In the US, for example, Treasury secretary Hank Paulson has pretty much put a pause on new capital injections after his first tranche of bailouts. Meanwhile, in continental Europe, the recapitalisations have so far been slow and patchy. Governments should get their skates on and pump the required capital into the banks now. They should then rapidly examine whether even more will be needed to stop the deleveraging monster from devouring the real economy. The answer is probably yes.
Carmakers' crisis deepens Detroit's despair
While U.S. automakers wait for federal action on loans they say are key to their survival, former restaurant worker Richard Thomas is waiting on his own bailout — odd jobs that barely pay the bills. "Every single thing that goes on in my household, depends on what I make," Thomas says as he helps a friend fix the water pump on a rusting Dodge van. "If something doesn't happen for me for two or three weeks, then I'm in a hole."
It's not just a hole facing General Motors Corp., Ford Motor Co. and Chrysler LLC. It's a gaping chasm that threatens not only their own futures, but the livelihoods of thousands of Detroit families who depend on the struggling auto industry. That made it personal when this past week's congressional hearings on whether to grant the automakers' request for $25 billion in loans turned into a confrontation, partly because some of the auto leaders took private jets to the Washington hearings. "Everybody's got their own personal agenda," said Raj Dhanasri, a 30-year-old marketing contractor for GM. "We'd expect you to be smart enough to understand the pains of not just your town or city."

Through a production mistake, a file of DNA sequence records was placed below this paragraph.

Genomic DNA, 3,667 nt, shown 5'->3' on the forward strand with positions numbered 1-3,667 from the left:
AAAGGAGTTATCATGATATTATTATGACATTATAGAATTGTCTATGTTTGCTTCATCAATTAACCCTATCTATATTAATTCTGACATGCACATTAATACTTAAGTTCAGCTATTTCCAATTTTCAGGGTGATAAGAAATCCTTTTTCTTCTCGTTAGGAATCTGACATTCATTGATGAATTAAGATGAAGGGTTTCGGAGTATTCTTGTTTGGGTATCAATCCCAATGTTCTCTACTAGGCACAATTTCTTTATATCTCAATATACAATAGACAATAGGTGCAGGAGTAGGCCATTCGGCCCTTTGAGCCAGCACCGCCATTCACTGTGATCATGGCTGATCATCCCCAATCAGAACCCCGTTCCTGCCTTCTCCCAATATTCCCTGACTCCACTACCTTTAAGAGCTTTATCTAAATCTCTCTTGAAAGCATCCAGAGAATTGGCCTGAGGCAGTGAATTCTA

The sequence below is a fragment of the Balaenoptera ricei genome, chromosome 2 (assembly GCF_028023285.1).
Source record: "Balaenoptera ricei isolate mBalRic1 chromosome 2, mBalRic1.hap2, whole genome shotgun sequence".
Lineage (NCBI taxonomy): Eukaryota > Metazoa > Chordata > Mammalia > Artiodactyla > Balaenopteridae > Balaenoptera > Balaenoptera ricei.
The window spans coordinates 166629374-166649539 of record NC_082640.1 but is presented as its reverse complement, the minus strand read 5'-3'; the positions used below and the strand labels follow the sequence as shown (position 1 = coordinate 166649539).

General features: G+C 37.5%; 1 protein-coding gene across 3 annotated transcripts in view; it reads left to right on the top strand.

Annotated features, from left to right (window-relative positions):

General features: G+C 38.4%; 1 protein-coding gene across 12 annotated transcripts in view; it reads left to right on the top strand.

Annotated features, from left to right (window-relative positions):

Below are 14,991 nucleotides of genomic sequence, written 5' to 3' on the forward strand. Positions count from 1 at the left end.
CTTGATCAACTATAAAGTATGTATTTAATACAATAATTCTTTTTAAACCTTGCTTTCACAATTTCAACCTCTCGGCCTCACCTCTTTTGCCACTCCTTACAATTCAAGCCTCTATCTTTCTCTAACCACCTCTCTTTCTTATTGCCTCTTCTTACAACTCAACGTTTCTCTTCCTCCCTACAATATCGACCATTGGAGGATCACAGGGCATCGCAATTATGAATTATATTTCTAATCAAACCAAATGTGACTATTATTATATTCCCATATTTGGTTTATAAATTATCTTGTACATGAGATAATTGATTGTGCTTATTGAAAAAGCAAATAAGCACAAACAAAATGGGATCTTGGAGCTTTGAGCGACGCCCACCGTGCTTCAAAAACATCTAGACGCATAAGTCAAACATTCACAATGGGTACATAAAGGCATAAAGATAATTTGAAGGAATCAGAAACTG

The country's leaders need to look past mistakes by GM, Ford and Chrysler and focus on what's best for people, said restaurant owner Anton Nikollbibaj. The Detroit automakers employ nearly a quarter-million workers, and more than 730,000 other workers produce materials and parts that go into cars. About 1 million more people work in dealerships nationwide. "I could understand the average Joe not understanding what Detroit is about, but the Congress should know what Detroit means to the country," Nikollbibaj said. "How are you going to tell a guy who has five or six kids at home and whose been working for Chrysler all his life that you are not going to help?"
Local newspaper editorials and some columnists called Congress misinformed or callous for seemingly ignoring the impact a collapse of one or more of the car companies would mean to Detroit, a city that already is among the nation's leaders in unemployment and home foreclosures. From the gleaming towers of General Motors' world headquarters rising above the downtown riverfront to factories that dot the city and its suburbs, the auto industry has been the lifeblood of the "Motor City." Despite decades of blight, disinterest and national scorn, optimism had been high, especially after Detroit won praise for hosting Major League Baseball's All-Star game in 2005 and the Super Bowl in 2006.